When pundits fail as press critics. Or, paging Phil Bronstein
I traveled to Fox News studios in New York City yesterday for a report on the press' coverage of Obama. (It aired  on Special Report last night.) And the producer who interviewed me asked about a column  former San Francisco Chronicle editor Phil Bronstein had written about how the press and Obama should 'get a room,' because the honeymoon affection was becoming gratuitous. And I noticed Fox News on Wednesday aired clips of a Bronstein interview where he made the same points; the press is going too easy on Obama.
But is that true? And what kind of proof did Bronstein come up with in his column to prove his point? Well, it turns out the very first example cited in his column doesn't withstand much scrutiny, and it seems Bronstein had to improve upon the facts to make it work for his press critique; to make it fit his narrative about a lapdog press corps for Obama.
Here's what Bronstein wrote:
When Barack Obama decided that questions from the German press about his trip agenda in that country were too pesky, he told the reporters, "So, stop it all of you!" He just wanted them to ask things he wanted to talk about. Well, what politico wouldn't want that?
OK, dad. We'll behave.
Bronstein's point was that when Obama traveled overseas, "pesky" reporters did what their American counterparts don't--ask tough questions--and so Obama barked back ("So, stop it all of you!") because he was only used to talking about what he wanted to talk about.
Slight problem, that's not how the scene played out in Germany with reporters. As was quite plain from the coverage at the time, rather than scolding the press, Obama was joking with reporters who laughed  at his "stop it" comment. But Bronstein improved the story and pretended Obama had lashed out at reporters.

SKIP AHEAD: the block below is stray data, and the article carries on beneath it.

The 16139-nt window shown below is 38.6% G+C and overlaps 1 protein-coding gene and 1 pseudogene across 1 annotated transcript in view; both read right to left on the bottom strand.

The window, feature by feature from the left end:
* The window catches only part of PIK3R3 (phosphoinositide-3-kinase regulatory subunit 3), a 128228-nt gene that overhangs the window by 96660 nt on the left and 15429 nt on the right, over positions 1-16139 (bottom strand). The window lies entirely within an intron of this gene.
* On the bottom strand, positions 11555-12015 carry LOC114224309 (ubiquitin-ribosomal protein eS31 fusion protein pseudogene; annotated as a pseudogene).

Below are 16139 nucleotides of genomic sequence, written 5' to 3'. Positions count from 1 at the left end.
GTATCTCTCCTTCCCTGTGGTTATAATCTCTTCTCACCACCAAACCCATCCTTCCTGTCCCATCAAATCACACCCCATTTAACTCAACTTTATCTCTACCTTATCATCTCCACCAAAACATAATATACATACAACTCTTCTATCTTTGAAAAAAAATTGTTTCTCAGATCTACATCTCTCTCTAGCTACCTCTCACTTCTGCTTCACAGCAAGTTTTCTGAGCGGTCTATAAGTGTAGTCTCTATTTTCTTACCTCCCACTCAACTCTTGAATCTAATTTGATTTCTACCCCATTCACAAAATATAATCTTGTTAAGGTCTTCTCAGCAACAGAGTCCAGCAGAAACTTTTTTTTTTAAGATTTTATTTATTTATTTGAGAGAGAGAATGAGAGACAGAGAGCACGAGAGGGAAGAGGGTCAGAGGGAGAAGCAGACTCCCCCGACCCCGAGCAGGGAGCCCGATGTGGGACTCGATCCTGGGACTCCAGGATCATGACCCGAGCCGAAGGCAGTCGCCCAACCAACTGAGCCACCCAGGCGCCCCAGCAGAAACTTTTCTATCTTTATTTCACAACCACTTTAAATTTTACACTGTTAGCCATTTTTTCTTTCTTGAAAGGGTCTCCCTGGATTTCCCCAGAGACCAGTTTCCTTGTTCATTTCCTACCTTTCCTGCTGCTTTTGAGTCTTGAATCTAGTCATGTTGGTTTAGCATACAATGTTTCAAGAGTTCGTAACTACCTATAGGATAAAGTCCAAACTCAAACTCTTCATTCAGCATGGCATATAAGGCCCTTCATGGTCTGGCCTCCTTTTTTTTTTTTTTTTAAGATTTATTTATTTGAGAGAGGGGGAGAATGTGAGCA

Here's the back story, as reported  by ABC News on June 5: [emphasis added]:
At a joint press availability in Dresden, Germany, this morning, President Obama jokingly chastised the German press for playing up stories about alleged tensions between him and German Chancellor Angela Merkel.
Mr. Obama was responding to a question from a German television reporter, who noted that there has been certain "mild, sometimes even wild speculation" about the president not leaving much time for a visit with Merkel on his way from Cairo, Egypt, yesterday, where he gave his major address to the Muslim world, to Normandy, France, tomorrow where he will join in the commemoration ceremonies marking the 65th anniversary of the D-Day invasion. Some in the German press have suggested this constitutes a slight and is part of a history of tensions between the two leaders.
"I think your characterization of wild speculations is accurate -- they are very wild and based on no facts," President Obama said, with a smile...The president then jokingly scolded the German reporters to his left.
"So stop it, all of you," he said." I know you have to find something to report on, but we have more than enough problems out there without manufacturing problems."
It's a bit dubious when a pundit turns into a media critic and claims the press is falling down for Obama, yet the very first example the pundit points to as proof doesn't add up.